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Fat tropes I am tired of reading.


I have now read over 100 books with fat main characters. Some have felt like a big hug and provided a sense of healing, while others rip the scabs off of old wounds and poke around for a bit. I can definitely say there are some tropes in these books that I am ready to see go. I mean it goes without saying that the old tropes found in the books I grew up with are bad. Many authors use being fat as synonymous with being greedy, lazy or immoral like the Dursleys from Harry Potter or pathetic figures to be pitied like Martha Dump Truck from the movie Heathers. We have come a long way from the awful representation of my childhood, but now we find ourselves caught in tropes that are only slightly less damaging.


The first trope I want to address is self-hatred. Why do we make fat characters punish themselves like this? The world punishes us enough as it is. We need and deserve representation that is loving. We need to have role models of fat people loving themselves and accepting the body they are in. Yes, many people in bigger bodies suffer from self hatred and low self worth, but that is all the more reason why we need to read about people who look like us and live their lives without being a walking apology for existing. We need to see them get more than happy endings; there should be happiness along the way too.


The second trope I am over is hateful parents. I know that family relationships are complicated. I acknowledge that for many people, the mother/daughter relationship is especially fraught with generational trauma. For many fat kids, being taken to a Weight Watchers meeting by their mother becomes a scar their adult hearts are still trying to heal. So while I think this is an important story and one worthy of being told, sometimes I want to read about supportive parents. Parents that just want their children to be happy in the bodies they are in. We need these stories to show us how to be parents that aren’t hung up on the bodies of our children. Unhealed, unresolved and especially unrecognized childhood trauma from the way you were parented is very likely to be passed on to the next generation. It is important to see examples of parents who are healthy and have healed their hearts and now support their children.


The representations of the sexuality of fat people exist on opposite ends of the spectrum, and both are fraught with tropes I am tired of. A fat woman is either a sexless doormat mother, best friend or sister, or she is the polar opposite, and she’s this vulgar, sex-crazed maniac who is the butt of the joke, and I am not even going to entertain any talk on the fetishization of fat bodies. Neither of these roles allow people in fat bodies to be seen as sexual beings with their own needs and desires like anyone else. It also shames the people who are attracted to those people, whether they find larger bodies desirable or simply are attracted to the whole person who happens to be in a larger body. We must stop  assigning bizzare sexual undertones to bodies and erecting unnecessary barriers for the people who love them. We need to see all bodies as worthy of love and having healthy sexual desires.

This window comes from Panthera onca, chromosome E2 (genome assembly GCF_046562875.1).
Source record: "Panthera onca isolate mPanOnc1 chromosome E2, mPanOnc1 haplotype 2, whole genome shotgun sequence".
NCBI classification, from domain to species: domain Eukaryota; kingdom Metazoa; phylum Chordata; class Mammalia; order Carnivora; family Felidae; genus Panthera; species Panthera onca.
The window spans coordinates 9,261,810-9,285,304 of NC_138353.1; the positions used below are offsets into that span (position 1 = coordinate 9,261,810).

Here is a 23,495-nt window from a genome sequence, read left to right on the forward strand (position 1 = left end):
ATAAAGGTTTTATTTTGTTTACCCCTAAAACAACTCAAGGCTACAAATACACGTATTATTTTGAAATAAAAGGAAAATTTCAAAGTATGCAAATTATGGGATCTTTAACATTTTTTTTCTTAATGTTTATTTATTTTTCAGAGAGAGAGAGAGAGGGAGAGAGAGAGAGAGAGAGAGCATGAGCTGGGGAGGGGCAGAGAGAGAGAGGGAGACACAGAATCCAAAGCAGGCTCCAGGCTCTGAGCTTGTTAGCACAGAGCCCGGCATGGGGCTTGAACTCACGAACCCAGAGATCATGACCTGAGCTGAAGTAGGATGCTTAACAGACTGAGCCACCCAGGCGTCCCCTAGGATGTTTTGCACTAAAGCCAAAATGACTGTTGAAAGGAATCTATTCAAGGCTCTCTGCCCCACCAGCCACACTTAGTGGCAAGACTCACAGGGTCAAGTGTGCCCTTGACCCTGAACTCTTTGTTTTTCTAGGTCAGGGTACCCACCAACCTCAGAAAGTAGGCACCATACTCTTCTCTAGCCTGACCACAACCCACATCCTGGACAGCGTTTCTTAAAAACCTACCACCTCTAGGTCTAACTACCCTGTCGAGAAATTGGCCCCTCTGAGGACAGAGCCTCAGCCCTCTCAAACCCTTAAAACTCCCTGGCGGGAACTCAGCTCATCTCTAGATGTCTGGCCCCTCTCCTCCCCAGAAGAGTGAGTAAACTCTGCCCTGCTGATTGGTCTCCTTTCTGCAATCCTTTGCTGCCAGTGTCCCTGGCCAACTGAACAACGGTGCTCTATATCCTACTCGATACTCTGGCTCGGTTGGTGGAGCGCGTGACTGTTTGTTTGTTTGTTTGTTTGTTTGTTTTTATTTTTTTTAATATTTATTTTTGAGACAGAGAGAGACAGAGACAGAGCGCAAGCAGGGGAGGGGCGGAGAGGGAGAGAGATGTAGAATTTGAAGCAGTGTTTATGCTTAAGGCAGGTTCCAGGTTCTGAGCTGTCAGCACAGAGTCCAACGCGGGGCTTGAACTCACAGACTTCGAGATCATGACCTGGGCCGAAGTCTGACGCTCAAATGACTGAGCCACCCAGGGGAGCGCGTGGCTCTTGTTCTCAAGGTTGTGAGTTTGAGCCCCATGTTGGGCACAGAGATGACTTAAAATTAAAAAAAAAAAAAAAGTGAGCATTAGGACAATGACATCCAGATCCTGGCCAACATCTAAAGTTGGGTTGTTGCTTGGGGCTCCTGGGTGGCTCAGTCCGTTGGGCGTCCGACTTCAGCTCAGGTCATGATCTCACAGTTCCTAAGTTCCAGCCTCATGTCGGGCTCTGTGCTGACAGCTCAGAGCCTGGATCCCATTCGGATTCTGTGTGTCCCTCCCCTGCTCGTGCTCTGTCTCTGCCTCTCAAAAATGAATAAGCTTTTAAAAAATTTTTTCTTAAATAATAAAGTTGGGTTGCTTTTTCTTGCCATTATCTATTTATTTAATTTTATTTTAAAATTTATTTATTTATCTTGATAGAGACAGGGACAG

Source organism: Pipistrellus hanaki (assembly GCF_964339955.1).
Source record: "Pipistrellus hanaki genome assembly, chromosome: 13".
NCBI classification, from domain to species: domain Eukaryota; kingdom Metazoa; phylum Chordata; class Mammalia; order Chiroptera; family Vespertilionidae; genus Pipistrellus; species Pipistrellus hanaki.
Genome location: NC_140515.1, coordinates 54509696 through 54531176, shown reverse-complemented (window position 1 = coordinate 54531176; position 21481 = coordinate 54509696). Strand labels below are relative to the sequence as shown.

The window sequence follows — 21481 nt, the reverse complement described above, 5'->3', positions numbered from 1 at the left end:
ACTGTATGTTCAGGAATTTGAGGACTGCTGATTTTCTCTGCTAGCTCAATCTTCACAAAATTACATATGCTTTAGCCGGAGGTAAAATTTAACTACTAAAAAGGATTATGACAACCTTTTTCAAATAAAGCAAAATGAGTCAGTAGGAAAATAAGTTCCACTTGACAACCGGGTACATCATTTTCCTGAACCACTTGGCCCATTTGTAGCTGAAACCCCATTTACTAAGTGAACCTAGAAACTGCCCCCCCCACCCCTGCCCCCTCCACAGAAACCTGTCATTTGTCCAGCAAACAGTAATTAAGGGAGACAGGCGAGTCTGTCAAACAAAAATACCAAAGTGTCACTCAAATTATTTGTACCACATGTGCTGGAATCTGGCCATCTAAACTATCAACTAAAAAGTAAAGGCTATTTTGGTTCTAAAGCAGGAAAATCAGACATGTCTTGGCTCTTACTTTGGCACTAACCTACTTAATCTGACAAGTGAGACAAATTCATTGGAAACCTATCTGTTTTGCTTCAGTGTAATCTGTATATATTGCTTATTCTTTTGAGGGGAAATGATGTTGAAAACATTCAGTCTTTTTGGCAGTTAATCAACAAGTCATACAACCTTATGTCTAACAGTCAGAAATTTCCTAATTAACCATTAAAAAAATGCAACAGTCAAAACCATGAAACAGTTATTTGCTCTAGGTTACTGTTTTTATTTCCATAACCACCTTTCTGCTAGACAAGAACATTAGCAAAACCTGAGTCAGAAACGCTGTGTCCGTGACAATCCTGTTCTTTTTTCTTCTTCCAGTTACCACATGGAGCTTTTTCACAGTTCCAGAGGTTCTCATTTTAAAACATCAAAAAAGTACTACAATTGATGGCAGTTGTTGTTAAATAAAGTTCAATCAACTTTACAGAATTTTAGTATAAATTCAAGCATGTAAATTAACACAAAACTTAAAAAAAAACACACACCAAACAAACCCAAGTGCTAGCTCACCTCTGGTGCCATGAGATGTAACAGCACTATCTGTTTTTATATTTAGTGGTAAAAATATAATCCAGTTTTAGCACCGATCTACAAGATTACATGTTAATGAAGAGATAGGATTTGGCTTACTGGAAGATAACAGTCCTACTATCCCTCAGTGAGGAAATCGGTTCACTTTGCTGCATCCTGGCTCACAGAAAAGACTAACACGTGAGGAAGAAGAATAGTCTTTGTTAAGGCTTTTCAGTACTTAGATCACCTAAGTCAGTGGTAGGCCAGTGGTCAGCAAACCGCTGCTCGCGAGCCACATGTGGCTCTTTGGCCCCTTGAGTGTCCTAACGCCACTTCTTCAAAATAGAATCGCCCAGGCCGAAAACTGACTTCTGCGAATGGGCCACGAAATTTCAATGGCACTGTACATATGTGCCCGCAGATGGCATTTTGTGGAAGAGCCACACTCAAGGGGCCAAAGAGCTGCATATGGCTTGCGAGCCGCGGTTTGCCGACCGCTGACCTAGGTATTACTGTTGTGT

We need to write about fat bodies like we do other bodies. Yes, they do need to be approached differently sometimes because moving around the world in a fat body provides a unique perspective to many things, but it does not make up a whole person. Good writers will look at the whole person and the whole story and include all of it. Fat people are more than tropes or stereotypes. We fall in love. We have adventures. We save lives. We lead interesting existences, and we deserve to see our experiences told in rich and resonant narratives, not distilled into a fun-house-mirror version of our lives where our weight factors into every aspect of who we are and what we do. We need and deserve stories that show the whole person and the whole story: the joy and intrigue that are a part of the human experience and live in the hearts of all people, regardless of their size.


Written by: Mary Warren

The words "fat tropes" crossed out in red against a granite background with the fat girls in fivtion goddess on a book logo.

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